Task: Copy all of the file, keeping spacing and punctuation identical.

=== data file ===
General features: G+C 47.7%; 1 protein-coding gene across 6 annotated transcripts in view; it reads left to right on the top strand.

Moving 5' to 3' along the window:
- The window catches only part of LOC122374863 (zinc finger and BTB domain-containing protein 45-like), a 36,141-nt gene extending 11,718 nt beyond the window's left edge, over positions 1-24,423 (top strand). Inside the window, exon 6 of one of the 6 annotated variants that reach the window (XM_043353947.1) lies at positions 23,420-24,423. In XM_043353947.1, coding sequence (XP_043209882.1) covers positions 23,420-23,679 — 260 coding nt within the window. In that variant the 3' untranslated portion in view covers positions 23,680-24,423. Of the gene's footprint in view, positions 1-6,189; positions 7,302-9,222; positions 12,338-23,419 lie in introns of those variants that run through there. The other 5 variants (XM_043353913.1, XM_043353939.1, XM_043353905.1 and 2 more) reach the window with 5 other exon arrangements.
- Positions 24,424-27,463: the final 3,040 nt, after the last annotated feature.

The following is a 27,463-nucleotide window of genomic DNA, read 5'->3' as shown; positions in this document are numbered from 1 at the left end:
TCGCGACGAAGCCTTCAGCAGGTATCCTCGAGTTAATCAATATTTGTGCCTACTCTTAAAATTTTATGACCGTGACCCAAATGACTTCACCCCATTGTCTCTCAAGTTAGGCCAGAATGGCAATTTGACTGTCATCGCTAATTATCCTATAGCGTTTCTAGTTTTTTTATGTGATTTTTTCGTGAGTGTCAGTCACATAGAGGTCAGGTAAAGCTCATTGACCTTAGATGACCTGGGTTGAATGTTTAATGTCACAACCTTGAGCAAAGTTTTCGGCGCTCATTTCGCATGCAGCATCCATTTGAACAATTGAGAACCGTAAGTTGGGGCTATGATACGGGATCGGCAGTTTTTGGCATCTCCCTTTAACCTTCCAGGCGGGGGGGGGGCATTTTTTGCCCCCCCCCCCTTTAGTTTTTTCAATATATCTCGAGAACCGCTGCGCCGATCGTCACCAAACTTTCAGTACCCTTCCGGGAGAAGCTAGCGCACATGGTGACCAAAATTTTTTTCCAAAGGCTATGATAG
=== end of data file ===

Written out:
General features: G+C 47.7%; 1 protein-coding gene across 6 annotated transcripts in view; it reads left to right on the top strand.

Moving 5' to 3' along the window:
- The window catches only part of LOC122374863 (zinc finger and BTB domain-containing protein 45-like), a 36,141-nt gene extending 11,718 nt beyond the window's left edge, over positions 1-24,423 (top strand). Inside the window, exon 6 of one of the 6 annotated variants that reach the window (XM_043353947.1) lies at positions 23,420-24,423. In XM_043353947.1, coding sequence (XP_043209882.1) covers positions 23,420-23,679 — 260 coding nt within the window. In that variant the 3' untranslated portion in view covers positions 23,680-24,423. Of the gene's footprint in view, positions 1-6,189; positions 7,302-9,222; positions 12,338-23,419 lie in introns of those variants that run through there. The other 5 variants (XM_043353913.1, XM_043353939.1, XM_043353905.1 and 2 more) reach the window with 5 other exon arrangements.
- Positions 24,424-27,463: the final 3,040 nt, after the last annotated feature.

The following is a 27,463-nucleotide window of genomic DNA, read 5'->3' as shown; positions in this document are numbered from 1 at the left end:
TCGCGACGAAGCCTTCAGCAGGTATCCTCGAGTTAATCAATATTTGTGCCTACTCTTAAAATTTTATGACCGTGACCCAAATGACTTCACCCCATTGTCTCTCAAGTTAGGCCAGAATGGCAATTTGACTGTCATCGCTAATTATCCTATAGCGTTTCTAGTTTTTTTATGTGATTTTTTCGTGAGTGTCAGTCACATAGAGGTCAGGTAAAGCTCATTGACCTTAGATGACCTGGGTTGAATGTTTAATGTCACAACCTTGAGCAAAGTTTTCGGCGCTCATTTCGCATGCAGCATCCATTTGAACAATTGAGAACCGTAAGTTGGGGCTATGATACGGGATCGGCAGTTTTTGGCATCTCCCTTTAACCTTCCAGGCGGGGGGGGGGCATTTTTTGCCCCCCCCCCCTTTAGTTTTTTCAATATATCTCGAGAACCGCTGCGCCGATCGTCACCAAACTTTCAGTACCCTTCCGGGAGAAGCTAGCGCACATGGTGACCAAAATTTTTTTCCAAAGGCTATGATAG